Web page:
Frank Daniel is one of a lucky few who have never been struck by the urge to sneeze, twitch or swat an unassuming bug, at least while on stage.
This matters — why?
Daniel, 69, a Laguna Beach native, has, for the past quarter-century, donned the garb, makeup and hairpiece of Jesus Christ before freezing for 90 seconds amid apostles as depicted in Leonardo da Vinci's "Last Supper." This piece marks the yearly finale of the Pageant of the Masters, which honors iconic art in the form of living pictures, or tableaux vivantes.
Currently in its 80th year, the pageant will be hosted nightly July 7 through Aug. 31.
"Every once in a while, I feel like I'm going to sneeze before we're about to go up," Daniel said, laughing. "We're getting loaded and here, I'm thinking, 'Oh no.' I then make the mistake of trying to hold my breath, and you don't want to do that!"
Before watching the show firsthand, Daniel recalled wondering why anyone would want to "sit and watch pictures."
His initial reaction changed, however, when he was introduced to the production in 1969.
"I thought to myself, 'Wow, that's just something else,'" he said.
Since coming across a "Casting Call" sign in 1984, Daniel has been a familiar face at the Southern California tradition.
"We've had so many people in it for long periods of time — it's like an extended family," said Daniel, who, during the holidays visited a former 20-year volunteer who is in ill health. "This experience means a lot. It's where we establish friendships."
For 18-year artistic director Diane Challis Davy, the pageant is akin to "playtime."
Challis Davy, whose first memories of the pageant include volunteering as a high school student in the late 1970s, is presently in the throes of casting the upcoming season. Saturday evening and Sunday afternoon, the casting call unearthed hopefuls from Los Angeles, San Diego and all corners of Orange County; the final session was scheduled for Thursday evening.
Themed "The Big Picture," this year's pageant showcases 40 works, ranging from "To Rome with Love" and "The Agony and the Ecstasy" to "Snow White" and "Ferris Bueller's Day Off," among others. Its two acts have also provided opportunities to celebrate cinematic powerhouses including Alfred Hitchcock, Charlie Chaplin, Busby Berkeley and Buster Keaton.
"We've never done a pageant before that featured art which has inspired movies, and we're not talking obscure movies, but those that a lot of people will remember," Challis Davy said. "Movies saturate popular culture. For those of us from California, [they're] a large part of our lives."
A part of the pageant's 80th anniversary commemoration is this acknowledgment of its ties with Hollywood, she said.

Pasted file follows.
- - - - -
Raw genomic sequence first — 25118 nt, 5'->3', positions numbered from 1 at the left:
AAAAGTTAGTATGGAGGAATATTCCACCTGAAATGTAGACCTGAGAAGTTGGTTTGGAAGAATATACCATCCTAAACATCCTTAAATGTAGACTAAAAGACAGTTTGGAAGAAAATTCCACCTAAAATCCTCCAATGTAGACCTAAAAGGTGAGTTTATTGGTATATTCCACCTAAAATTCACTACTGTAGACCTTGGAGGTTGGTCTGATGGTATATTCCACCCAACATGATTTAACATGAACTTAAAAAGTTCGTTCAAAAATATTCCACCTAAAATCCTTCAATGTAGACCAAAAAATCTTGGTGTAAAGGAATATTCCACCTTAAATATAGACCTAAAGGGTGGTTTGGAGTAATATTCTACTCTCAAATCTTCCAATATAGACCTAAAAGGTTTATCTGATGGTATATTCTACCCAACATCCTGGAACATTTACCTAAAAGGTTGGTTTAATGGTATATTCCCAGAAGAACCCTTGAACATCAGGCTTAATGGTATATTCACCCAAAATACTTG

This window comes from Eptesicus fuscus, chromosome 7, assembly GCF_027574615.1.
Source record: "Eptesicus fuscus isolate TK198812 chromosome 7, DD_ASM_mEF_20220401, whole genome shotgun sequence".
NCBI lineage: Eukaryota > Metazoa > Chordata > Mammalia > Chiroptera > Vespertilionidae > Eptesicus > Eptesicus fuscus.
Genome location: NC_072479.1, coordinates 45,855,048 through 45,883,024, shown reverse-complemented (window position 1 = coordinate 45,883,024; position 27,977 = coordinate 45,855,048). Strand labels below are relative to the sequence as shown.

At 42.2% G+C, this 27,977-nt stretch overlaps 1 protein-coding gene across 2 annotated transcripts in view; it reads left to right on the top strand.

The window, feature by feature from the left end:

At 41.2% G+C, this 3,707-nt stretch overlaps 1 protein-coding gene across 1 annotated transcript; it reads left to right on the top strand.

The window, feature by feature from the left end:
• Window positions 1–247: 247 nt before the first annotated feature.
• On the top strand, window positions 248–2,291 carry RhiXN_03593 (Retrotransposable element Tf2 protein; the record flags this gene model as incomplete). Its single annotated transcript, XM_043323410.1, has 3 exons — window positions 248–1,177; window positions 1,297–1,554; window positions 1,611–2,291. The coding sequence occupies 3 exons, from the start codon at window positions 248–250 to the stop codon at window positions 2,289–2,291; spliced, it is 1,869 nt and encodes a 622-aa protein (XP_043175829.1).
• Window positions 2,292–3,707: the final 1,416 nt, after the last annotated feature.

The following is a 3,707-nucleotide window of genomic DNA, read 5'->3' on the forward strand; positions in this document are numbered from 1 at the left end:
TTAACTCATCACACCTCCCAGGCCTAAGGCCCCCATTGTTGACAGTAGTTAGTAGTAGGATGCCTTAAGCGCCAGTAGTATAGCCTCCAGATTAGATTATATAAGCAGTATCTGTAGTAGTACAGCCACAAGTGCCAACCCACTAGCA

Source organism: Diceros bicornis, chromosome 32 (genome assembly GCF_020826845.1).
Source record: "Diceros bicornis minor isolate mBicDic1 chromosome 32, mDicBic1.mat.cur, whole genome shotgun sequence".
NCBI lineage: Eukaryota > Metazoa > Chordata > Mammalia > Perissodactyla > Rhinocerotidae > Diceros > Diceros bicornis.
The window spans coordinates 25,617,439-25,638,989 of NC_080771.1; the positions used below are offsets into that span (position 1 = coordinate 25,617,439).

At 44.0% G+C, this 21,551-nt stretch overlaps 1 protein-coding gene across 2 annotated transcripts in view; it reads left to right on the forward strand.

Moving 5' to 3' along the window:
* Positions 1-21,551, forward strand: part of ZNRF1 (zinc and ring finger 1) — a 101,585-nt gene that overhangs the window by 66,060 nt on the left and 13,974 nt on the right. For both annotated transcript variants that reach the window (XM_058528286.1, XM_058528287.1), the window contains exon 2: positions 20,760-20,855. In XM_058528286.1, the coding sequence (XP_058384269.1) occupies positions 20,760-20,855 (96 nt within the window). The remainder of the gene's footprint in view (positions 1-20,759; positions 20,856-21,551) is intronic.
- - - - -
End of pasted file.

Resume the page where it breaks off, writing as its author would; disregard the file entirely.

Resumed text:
Last year's casting call attracted about 1,200 people, allowing Challis Davy, who works closely throughout the process with a scriptwriter, technical director and music composers, to tap 450 members from the casting pool. While Challis Davy calls out theatrical cues for 60 consecutive nights, the volunteers are divided into two groups — 150 per cast — while the remaining 150 comprise a cache of backstage assistants.
After filling out paperwork about body dimensions, each person is tape-measured and photographed. The creative team later returns to these three-by-five pictures and selects people for each painting — from Vermeer to Norman Rockwell, Gerome to Rodin — based on their height and resemblance to the subject at hand.
Weekly rehearsals for the approximately 90-minute show begin next week, as each set piece — the handiwork of 15 full-time employees — comes to life. To date, three sets have been fully constructed, and the rest will be rolled out once they've been fitted with metal armatures that help cast members hold their positions.
"It is challenging to come up with something different every year and to keep everybody happy," Challis Davy said. "But my biggest reward is the great feedback we get during the summer when our shows are well-received."
In 2012, "The Genius" was such a resounding success that the seaside pageant venue was packed nearly every night, with close to all 140,000 seats being sold out at season's end, she said.
A great view of the pageant, followed by a personal tour of the theater, sowed the seeds of interest in Fran Brant and her husband almost 13 years ago.
Keen to become a part of the show, the Whittier resident chased dead-ends on the phone for three and a half hours until she finally "unearthed a human being." When asked if she would be interested in doing makeup, she described her heart going "da-doom!"
"I enjoy the creativity and the satisfaction of a job done right," she said.
During the pageant, Brant and other volunteers follow detailed instructions and duplicate watercolor work already done on mannequin heads, recreating physical characters and shadows from each piece of art. Eventually, it is the lighting, she said, that eliminates the three-dimensional effect and makes it look "flat, like a painting."
"We're not trying to make people look pretty," said Brant, whose husband works all day in Torrance and spends his evenings volunteering at the pageant. "We're trying to make them look exactly like in a painting."
According to Brant, it is the behind-the-scenes camaraderie that encourages the couple to return year after year.
"I've seen little five-year-old kids become 15-year-olds and watched them start with the jewelry and makeup," she said. "It's great to be able to ask how their boyfriends are. There is a real family feeling about this place."
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